Harlan Fiske Stone

One person who probably deserves a new biography is Chief Justice Harlan Fiske Stone. I just finished reading Alpheus Mason’s book on the Justice, which was written in 1956.  It’s a thorough and engaging account, but there are a couple of problems with the book.  First, it is a rather fawning account–the subtitle might as well have been “He Was Fabulous.” Second, the story is quite dated, as you might expect from a book written sixty years ago. Race is largely absent from the narrative, as is as any discussion of Stone’s decision to join Holmes’ opinion in Buck v. Bell. Stone also made the unfortunate decision (when he was Attorney General) to name J. Edgar Hoover as the FBI Director, which the book talks about relatively briefly.

Stone is a near-great Justice.  He isn’t in the first rank because his opinions aren’t that quotable. But his contributions after the “switch-in-time,” especially Carolone Products and Darby, remain vital texts for understanding judicial review.  Someone should tell his story again.

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9 Responses

  1. Joe says:

    How bad was appointing Hoover at that point in time? Bigger problem was to let the guy stick around so long.

  2. NotASton3r says:


    Harlan Stone’s concurrence in Hague v. CIO


    As to the American Civil Liberties Union, which is a corporation, it cannot be said to be deprived of the civil rights of freedom of speech and of assembly, for the liberty guaranteed by the due process clause is the liberty of natural, not artificial, persons. Northwestern Life Ins. Co. v. Riggs, 203 U. S. 243, 203 U. S. 255; Western Turf Assn. v. Greenberg, 204 U. S. 359, 204 U. S. 363.

  3. Joe says:

    The corporation thing is standard though the ACLU as a non-profit advocacy corporation is regulated differently than for profit business corporations. Anyway, the dissent in Citizens United did not deny corporations have free speech rights. The real question there is the ability to regulate them somewhat differently.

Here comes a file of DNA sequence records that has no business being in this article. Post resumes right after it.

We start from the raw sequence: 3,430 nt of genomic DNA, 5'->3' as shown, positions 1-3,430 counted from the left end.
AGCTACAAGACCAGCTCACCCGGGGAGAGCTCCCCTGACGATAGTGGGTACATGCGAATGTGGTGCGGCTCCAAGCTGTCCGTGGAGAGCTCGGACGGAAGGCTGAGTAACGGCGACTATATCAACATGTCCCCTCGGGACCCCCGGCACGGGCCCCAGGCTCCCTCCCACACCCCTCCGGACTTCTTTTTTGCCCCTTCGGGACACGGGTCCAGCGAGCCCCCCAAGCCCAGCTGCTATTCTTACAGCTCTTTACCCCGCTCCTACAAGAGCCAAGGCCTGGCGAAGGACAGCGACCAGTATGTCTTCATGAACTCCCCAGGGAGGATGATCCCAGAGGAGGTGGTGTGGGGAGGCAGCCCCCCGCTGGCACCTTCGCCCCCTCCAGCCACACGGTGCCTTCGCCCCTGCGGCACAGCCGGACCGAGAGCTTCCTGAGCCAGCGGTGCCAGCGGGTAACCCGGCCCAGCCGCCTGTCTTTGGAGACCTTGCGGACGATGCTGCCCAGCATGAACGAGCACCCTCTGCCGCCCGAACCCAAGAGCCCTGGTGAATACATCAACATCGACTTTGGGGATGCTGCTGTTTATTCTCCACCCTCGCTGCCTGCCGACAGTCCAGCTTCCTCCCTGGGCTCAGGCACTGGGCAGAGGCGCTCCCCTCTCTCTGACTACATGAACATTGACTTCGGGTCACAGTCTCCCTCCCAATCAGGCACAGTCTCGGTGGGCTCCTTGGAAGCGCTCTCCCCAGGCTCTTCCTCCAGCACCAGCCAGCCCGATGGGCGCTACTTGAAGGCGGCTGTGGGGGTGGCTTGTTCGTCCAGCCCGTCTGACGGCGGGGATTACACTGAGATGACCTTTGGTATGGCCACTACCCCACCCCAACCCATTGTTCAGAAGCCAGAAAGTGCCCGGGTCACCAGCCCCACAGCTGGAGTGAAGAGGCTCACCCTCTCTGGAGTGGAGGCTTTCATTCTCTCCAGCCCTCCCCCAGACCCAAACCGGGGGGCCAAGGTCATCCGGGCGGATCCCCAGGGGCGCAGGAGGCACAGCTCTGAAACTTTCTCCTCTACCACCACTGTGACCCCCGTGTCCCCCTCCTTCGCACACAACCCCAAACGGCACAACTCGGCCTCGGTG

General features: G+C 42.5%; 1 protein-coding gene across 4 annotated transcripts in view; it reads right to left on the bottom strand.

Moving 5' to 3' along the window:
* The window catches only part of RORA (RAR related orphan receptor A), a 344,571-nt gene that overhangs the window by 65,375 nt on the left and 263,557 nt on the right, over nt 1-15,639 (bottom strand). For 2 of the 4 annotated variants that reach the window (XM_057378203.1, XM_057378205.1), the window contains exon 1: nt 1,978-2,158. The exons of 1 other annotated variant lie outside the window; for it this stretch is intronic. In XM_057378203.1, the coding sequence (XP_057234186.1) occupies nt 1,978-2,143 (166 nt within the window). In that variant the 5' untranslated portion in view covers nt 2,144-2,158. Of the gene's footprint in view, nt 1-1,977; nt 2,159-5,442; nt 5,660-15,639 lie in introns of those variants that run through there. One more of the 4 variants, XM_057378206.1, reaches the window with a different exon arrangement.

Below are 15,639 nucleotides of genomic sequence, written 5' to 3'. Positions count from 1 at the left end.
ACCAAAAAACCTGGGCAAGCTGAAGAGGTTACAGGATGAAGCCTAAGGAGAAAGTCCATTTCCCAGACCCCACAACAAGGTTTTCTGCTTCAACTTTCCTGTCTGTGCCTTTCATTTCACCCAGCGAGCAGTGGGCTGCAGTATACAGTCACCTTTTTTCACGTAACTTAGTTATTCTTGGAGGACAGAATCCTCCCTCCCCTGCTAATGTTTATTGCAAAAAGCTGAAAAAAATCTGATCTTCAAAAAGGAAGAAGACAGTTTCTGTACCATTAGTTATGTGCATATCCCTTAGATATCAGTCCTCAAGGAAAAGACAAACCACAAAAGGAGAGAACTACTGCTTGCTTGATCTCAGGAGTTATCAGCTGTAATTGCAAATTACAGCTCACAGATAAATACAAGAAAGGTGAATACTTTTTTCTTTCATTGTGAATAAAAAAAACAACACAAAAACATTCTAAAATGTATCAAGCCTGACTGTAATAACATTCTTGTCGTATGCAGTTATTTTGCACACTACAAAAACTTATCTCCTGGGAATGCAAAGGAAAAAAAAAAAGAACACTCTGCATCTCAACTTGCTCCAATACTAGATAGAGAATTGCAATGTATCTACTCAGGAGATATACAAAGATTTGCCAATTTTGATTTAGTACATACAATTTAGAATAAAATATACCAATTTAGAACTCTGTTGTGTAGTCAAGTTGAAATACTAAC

4. John Dereszewski says:

    If Stone is not one of the greats – and he was listed as such, with no noted dissents, in the 1969 ranking – then who is? ; are we down to just about 5 or six Justices?

    Stone played a great role as one of the key opponents against the four horsemen during the 1930’s; his dissents in the Butler and Tipaldo cases are excellent – even though they may have lacked the Holmes and Brandeis level of polish. And certainly the Carolene Products footnote was – whether you agree with it or not – one of the most significant contributions to the development of constitutional law. Finally, Stone’s dissent is the first flag salute case remains a classic statement that continues to inspire.

    Stone’s difficult performance as CJ will always be held against him – though I doubt if anyone could have contained those “wild horses” during the 1940’s. (I always suspected that Hughes retired in 1941 not only because of health concerns but also because he knew that he could no longer exert effective control over this court.) Even during that time, however, Stone was able to pen his terrific commerce clause opinion in the Southern Pacific case.

    I read Mason’s biography many years ago and have always admired it; if nothing else, it was one of the first works to really explore the inner workings of the court. While I agree that a new examination is advisable – to look at not only the Buck case but Stone’s highly questionable performance in the WW II cases – the Mason work really must receive the credit that it clearly merits. (By the way, when it comes to the Buck case, the justice’s performance that really needs to be closely examined is Brandeis.)

    Mason’s final evaluation of Stone was that he did, on several occasions – as noted above – rise above his near-great status to “touch the hem of judicial greatness”. I think the evaluation is justified – and that, all other things being equal, pushes him over the top.

  5. Gerard Magliocca says:


    I agree with most of what you say. It’s just that nobody today starts a sentence with “As Justice Stone said . . .” in the way that they do for Holmes, Brandeis, Cardozo, Learned Hand, etc.

    • TheWordTruismInventedByStone says:

      As Justice Stone said in Darby:

      “The amendment states but a truism that all is retained which has not been surrendered. There is nothing in the history of its adoption to suggest that it was more than declaratory of the relationship between the national and state governments as it had been established by the Constitution before the amendment, or that its purpose was other than to allay fears that the new national government might seek to exercise powers not granted, and that the states might not be able to exercise fully their reserved powers.”

      This has been quoted more times than any other line in any supreme court decision to uphold every act of congress.

  6. Joe says:

    I see that author wrote various books including one entitled “The Supreme Court from Taft to Warren.” (1968)

    Perhaps, the decade affected his analysis a tad.